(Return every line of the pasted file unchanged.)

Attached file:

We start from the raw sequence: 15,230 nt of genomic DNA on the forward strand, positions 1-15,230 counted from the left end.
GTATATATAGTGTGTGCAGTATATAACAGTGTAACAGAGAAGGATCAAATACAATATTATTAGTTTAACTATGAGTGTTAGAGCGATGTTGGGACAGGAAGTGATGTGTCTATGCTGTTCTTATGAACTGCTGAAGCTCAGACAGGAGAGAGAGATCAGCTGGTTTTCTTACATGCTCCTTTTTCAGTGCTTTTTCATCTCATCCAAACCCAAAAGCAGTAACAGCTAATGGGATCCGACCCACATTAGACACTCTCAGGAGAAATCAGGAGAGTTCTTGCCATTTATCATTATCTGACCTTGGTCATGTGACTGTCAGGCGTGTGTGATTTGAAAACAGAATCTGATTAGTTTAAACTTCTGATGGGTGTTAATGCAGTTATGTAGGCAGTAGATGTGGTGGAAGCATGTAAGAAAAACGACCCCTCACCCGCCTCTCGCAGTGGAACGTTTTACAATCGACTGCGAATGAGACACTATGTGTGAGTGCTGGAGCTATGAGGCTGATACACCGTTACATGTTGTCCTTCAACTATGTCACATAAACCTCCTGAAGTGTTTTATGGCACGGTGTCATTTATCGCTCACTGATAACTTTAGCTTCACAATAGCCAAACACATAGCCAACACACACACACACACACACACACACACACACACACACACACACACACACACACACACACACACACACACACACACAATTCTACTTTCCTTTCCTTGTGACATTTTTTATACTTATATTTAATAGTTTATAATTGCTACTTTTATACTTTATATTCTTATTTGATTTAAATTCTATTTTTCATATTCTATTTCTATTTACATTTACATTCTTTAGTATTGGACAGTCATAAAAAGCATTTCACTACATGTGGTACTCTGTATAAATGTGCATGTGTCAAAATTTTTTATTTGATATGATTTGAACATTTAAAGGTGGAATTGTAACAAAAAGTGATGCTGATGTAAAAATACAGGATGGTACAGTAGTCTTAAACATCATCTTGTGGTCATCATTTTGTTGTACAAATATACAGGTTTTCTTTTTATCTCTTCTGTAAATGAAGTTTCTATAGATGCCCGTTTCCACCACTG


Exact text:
We start from the raw sequence: 15,230 nt of genomic DNA on the forward strand, positions 1-15,230 counted from the left end.
GTATATATAGTGTGTGCAGTATATAACAGTGTAACAGAGAAGGATCAAATACAATATTATTAGTTTAACTATGAGTGTTAGAGCGATGTTGGGACAGGAAGTGATGTGTCTATGCTGTTCTTATGAACTGCTGAAGCTCAGACAGGAGAGAGAGATCAGCTGGTTTTCTTACATGCTCCTTTTTCAGTGCTTTTTCATCTCATCCAAACCCAAAAGCAGTAACAGCTAATGGGATCCGACCCACATTAGACACTCTCAGGAGAAATCAGGAGAGTTCTTGCCATTTATCATTATCTGACCTTGGTCATGTGACTGTCAGGCGTGTGTGATTTGAAAACAGAATCTGATTAGTTTAAACTTCTGATGGGTGTTAATGCAGTTATGTAGGCAGTAGATGTGGTGGAAGCATGTAAGAAAAACGACCCCTCACCCGCCTCTCGCAGTGGAACGTTTTACAATCGACTGCGAATGAGACACTATGTGTGAGTGCTGGAGCTATGAGGCTGATACACCGTTACATGTTGTCCTTCAACTATGTCACATAAACCTCCTGAAGTGTTTTATGGCACGGTGTCATTTATCGCTCACTGATAACTTTAGCTTCACAATAGCCAAACACATAGCCAACACACACACACACACACACACACACACACACACACACACACACACACACACACACACACACACACACACACACACAATTCTACTTTCCTTTCCTTGTGACATTTTTTATACTTATATTTAATAGTTTATAATTGCTACTTTTATACTTTATATTCTTATTTGATTTAAATTCTATTTTTCATATTCTATTTCTATTTACATTTACATTCTTTAGTATTGGACAGTCATAAAAAGCATTTCACTACATGTGGTACTCTGTATAAATGTGCATGTGTCAAAATTTTTTATTTGATATGATTTGAACATTTAAAGGTGGAATTGTAACAAAAAGTGATGCTGATGTAAAAATACAGGATGGTACAGTAGTCTTAAACATCATCTTGTGGTCATCATTTTGTTGTACAAATATACAGGTTTTCTTTTTATCTCTTCTGTAAATGAAGTTTCTATAGATGCCCGTTTCCACCACTG